rosemary

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rosemary

Post  zooloo10 on Sat Aug 14, 2010 2:50 am

do rosemary make nice bonsai. my uncle had a nice tree and the bark was amazing.
zac

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Re: rosemary

Post  AlainK on Sat Aug 14, 2010 9:35 am

Yes, I've seen very fine specimens over here. but the climate is probably not the same as in Delaware where I suspect the winters to be harsher.

Rosemary is originally from the Mediterranean area, and is a bit fragile when potted. Even specimens in the ground have branches that die back and can even die for no apparent reason where I live.

You have to be very careful when transplanting them, placing a plastic bag over it to help it recover.

Maybe I'm over-cautious but it can make good bonsai, I would say it's a bit tricky...

You can have a look at the photos on these threads, and maybe use an online translator for the text if you like:

Rosmarinus 1

Rosmarinus 2 : a very nice exemple by Sandro Sagneri, photographed at an exhibition

Rosmarinus 3 : a beautiful shohin by François Gaut, with a trunk very similar to some shohin junipers


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Re: rosemary

Post  JimLewis on Sat Aug 14, 2010 3:25 pm

They make beautiful bonsai but they're NOT for anyone but an expert grower.

Almost any fussing with the roots will kill them.

I've tried 4-5 times over 40 years and have had no luck with them in a pot. We have a very large one growing out beside the house that is oh so tempting, but I like what Jackie does with its leaves and using its long, straight branches for shishkebob skewers too much to try to bonsai it.

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Jim Lewis - lewisjk@windstream.net - Western NC - People, when Columbus discovered this country, it was plumb full of nuts and berries. And I'm right here to tell you the berries are just about all gone. Uncle Dave Macon, old-time country musician

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Re: rosemary

Post  zooloo10 on Sat Aug 14, 2010 3:57 pm

thanks for the replies, i wont be attempting a rose mary soon. maybe i will just plant one in the garden.

Zac

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Re: rosemary

Post  Hawaiian77 on Sat Aug 14, 2010 6:26 pm

Mahalo guys for the information. ThumbsUp I had one that was growing nicely in a large garden pot and when I repotted it in a bonsai pot it died. Sad

A Hui Hou,
-Tim Cool

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Re: rosemary

Post  stavros on Sat Aug 14, 2010 6:51 pm

tried it twice so far, failed on both occasions Very Happy

Since we are talking about mediterranean species, has anyone ever tried Thyme??

Thanx

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Re: rosemary

Post  AlainK on Sat Aug 14, 2010 8:32 pm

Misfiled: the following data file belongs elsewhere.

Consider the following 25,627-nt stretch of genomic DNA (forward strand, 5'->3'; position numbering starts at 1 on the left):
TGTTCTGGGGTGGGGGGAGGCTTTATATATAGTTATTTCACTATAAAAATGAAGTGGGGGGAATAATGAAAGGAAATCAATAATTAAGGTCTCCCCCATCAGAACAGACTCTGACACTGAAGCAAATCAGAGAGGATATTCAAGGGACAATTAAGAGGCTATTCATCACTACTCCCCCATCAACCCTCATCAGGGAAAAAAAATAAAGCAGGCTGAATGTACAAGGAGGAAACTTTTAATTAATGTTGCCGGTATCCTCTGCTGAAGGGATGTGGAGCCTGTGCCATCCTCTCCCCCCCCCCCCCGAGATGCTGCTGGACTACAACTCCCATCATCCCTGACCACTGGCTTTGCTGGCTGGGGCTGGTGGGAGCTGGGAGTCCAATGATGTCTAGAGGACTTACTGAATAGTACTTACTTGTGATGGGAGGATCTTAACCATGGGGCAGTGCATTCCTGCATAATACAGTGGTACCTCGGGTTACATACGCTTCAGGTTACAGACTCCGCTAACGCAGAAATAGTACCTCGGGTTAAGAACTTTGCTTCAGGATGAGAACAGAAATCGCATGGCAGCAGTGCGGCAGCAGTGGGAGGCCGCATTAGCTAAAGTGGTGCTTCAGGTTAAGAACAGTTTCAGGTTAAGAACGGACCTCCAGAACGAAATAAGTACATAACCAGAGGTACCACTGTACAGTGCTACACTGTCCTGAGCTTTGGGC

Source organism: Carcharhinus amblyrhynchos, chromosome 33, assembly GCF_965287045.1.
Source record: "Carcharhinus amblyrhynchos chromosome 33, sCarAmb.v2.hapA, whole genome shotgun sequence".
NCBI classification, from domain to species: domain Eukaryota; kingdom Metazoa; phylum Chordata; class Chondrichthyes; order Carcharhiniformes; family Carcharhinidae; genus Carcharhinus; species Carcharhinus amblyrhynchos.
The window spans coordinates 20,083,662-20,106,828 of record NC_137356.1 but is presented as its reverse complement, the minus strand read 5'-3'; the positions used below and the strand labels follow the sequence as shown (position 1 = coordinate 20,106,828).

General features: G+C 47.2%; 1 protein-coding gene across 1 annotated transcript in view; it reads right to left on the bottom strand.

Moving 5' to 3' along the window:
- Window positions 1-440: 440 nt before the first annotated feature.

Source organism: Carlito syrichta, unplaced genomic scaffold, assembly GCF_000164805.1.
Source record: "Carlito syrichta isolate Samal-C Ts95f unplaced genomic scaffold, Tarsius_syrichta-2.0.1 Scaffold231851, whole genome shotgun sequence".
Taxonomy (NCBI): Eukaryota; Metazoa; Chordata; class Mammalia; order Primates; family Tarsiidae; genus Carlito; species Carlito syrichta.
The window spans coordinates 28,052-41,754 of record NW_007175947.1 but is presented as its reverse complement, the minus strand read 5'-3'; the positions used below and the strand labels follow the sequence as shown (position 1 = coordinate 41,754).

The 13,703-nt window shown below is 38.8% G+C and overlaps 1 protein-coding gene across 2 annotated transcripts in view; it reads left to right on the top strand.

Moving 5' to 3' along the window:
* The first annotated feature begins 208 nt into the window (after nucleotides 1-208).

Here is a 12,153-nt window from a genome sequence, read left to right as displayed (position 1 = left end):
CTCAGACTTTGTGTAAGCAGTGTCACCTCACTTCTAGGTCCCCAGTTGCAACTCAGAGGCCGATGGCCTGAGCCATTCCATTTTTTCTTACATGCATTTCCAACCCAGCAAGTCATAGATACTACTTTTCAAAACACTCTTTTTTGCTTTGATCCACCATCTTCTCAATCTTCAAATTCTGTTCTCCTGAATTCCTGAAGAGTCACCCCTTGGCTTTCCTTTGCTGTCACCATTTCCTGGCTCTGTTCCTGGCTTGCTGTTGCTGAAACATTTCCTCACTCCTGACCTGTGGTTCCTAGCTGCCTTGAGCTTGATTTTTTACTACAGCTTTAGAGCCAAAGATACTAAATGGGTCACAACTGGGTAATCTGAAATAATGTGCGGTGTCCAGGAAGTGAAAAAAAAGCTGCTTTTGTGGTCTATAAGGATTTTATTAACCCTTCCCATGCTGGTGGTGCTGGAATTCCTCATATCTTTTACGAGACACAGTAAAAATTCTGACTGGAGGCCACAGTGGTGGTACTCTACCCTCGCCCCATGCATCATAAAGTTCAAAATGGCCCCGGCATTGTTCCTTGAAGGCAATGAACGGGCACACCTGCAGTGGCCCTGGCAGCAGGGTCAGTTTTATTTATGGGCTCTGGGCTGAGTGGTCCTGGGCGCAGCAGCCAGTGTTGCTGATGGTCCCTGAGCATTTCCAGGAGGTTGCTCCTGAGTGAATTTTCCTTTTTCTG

Günaydin-Kalimera Stavros,

It's about the same with thyme : tricky, but worth tryng where you are. If someone can make a nice bonsai with these, you're in the right place Wink

It's probably a species that would fit in a mame/shohin display of Mediterranean species. Try it, and share your experience with us, I'll forward your posts to my French friends: here, we have a wide range of climates, Mediuterranean, Oceanic (Brittany), mountainous (Alps and Pyreneans) and sub-climates too Wink.

My friend Pat, from Belgium (which is not really near the Mediterranean sea! Smile ) also tried Savory (Satureja). Have a look at his page on the EdG forum, look for "sarriette".

Les arbres à Pat

With the right climate and proper care, and a bit of artistry, I'm sure you can make something out of thyme (no pun here

And what's the problem, he wouldn't mind my posting one of his pictures here, so here is his "Sarriette":



Wink

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Re: rosemary

Post  stavros on Sat Aug 14, 2010 10:40 pm

Thank you Alain. (Kalispera= Good evening)

I have also tried Thyme when i first started about 8 years ago but it was a disaster Very Happy

Since then, I have accumulated some experience. I shall try again Very Happy

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Re: rosemary

Post  AlainK on Sun Aug 15, 2010 1:32 pm

Just one more thing I forgot to mention: from what my friends say, rosemary doesn't backbud on old wood. So if you cut a branch, be sure to leave a few sets of leaves or the branch is dead.

I shall try again

Good! Trial and error is a way to success Wink

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Re: rosemary

Post  stavros on Sun Aug 15, 2010 2:33 pm

AlainK wrote:.............. if you cut a branch, be sure to leave a few sets of leaves or the branch is dead.

thank you for the tip Very Happy

stavros